Nadich, Judah 1912-2007

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Nadich, Judah 1912-2007


See index for CA sketch: Born May 13, 1912, in Baltimore, MD; died of heart failure, August 26, 2007, in New York, NY. Rabbi and author. Nadich served Conservative Jewish congregations from Illinois to Massachusetts for more than fifty years, spending the last thirty years of his rabbinate at the Park Avenue Synagogue in New York City, where he retired in 1987. He is remembered, though, for the years he spent at the end of World War II as a military chaplain in Europe and advisor on Jewish affairs to General Dwight D. Eisenhower. As senior Jewish chaplain, it was Nadich's task to look after the concentration camp survivors who had been gathered into camps for displaced persons to await repatriation under conditions that were not much more comfortable than their prisons had been. He once told CA that he was the one who convinced Eisenhower to improve the living conditions at these camps until the people living there could be relocated to their homelands or elsewhere. In peacetime, Nadich ministered to his urban congregations and became an advocate for civil and minority rights, the rabbinical ordination of women, and opportunities for the disabled. He was affiliated with the Jewish Braille Institute, the Jewish Book Council of America, the National Jewish Welfare Board, and the hospice committee of Beth Israel Medical Center, among many other similar organizations. Nadich also wrote books, the best-known of which is Eisenhower and the Jews (1953). He compiled other works as well, including The Flowering of Modern Hebrew Literature (1959), Jewish Legends of the Second Commonwealth (1983), and The Legends of the Rabbis (1994).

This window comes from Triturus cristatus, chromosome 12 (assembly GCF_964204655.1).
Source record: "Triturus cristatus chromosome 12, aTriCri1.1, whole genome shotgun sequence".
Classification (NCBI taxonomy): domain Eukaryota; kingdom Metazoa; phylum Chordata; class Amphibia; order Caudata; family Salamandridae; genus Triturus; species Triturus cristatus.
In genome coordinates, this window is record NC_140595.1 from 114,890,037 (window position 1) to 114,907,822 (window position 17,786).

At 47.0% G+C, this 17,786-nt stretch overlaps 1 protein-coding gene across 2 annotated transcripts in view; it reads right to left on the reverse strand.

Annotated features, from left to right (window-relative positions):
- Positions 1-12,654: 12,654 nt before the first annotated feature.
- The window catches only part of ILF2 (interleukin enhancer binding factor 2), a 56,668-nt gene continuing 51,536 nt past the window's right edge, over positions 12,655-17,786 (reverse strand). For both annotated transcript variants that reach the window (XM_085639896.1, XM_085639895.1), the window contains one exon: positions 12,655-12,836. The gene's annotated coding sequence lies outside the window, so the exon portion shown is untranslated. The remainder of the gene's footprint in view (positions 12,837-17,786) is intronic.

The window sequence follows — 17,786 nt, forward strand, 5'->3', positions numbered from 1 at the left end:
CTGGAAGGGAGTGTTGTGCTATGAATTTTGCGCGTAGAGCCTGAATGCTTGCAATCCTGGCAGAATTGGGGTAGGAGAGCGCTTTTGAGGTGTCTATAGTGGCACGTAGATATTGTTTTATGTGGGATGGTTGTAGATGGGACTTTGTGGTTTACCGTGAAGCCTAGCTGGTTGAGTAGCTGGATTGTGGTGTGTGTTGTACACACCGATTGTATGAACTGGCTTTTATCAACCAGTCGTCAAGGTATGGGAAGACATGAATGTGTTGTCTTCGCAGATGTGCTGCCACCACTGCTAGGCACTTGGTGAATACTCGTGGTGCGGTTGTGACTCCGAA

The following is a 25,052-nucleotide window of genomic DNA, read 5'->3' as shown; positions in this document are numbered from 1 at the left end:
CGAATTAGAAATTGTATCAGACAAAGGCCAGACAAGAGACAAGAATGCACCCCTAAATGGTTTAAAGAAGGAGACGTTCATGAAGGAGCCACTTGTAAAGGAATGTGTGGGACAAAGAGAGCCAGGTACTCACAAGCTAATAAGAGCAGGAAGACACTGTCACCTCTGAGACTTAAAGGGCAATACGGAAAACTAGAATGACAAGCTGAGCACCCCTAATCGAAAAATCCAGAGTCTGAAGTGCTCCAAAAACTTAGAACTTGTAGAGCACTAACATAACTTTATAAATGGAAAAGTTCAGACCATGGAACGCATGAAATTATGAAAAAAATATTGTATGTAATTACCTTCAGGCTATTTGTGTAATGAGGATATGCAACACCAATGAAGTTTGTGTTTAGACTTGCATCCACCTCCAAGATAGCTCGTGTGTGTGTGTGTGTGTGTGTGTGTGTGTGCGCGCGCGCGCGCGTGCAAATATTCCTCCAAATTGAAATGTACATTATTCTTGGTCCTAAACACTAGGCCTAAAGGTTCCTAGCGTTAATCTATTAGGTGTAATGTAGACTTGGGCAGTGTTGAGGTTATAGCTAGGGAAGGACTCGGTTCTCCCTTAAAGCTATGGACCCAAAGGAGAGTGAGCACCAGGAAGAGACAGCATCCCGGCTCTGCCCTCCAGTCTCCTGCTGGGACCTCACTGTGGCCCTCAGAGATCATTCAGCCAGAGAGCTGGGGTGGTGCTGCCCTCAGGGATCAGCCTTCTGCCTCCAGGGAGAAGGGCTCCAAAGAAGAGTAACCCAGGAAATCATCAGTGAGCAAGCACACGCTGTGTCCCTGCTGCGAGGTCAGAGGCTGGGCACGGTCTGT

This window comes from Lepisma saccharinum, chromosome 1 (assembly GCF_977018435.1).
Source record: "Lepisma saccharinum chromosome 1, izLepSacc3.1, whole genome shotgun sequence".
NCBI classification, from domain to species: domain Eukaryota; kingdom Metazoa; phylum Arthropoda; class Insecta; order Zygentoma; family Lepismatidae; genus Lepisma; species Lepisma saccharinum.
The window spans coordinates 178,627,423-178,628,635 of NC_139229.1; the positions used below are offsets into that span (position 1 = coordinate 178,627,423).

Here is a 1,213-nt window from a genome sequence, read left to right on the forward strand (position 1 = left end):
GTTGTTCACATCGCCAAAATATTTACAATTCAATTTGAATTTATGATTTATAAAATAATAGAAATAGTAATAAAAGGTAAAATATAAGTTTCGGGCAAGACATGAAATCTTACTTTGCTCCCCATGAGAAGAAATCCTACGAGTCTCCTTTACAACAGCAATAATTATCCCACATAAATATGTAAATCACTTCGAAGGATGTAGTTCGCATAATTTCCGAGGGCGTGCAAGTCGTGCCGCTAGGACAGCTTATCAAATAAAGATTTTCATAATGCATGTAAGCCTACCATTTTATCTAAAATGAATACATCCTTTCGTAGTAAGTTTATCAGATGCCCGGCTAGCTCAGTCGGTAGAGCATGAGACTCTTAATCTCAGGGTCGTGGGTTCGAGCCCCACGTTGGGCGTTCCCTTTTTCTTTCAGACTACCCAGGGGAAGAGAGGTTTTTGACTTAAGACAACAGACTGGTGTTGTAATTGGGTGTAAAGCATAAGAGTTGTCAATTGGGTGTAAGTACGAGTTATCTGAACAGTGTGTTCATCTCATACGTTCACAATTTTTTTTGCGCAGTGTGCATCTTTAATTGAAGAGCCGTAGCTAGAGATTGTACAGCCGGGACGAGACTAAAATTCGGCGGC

Los Angeles Times, September 3, 2007, p. B9.

New York Times, September 2, 2007, p. A23.

Washington Post, September 4, 2007, p. B6.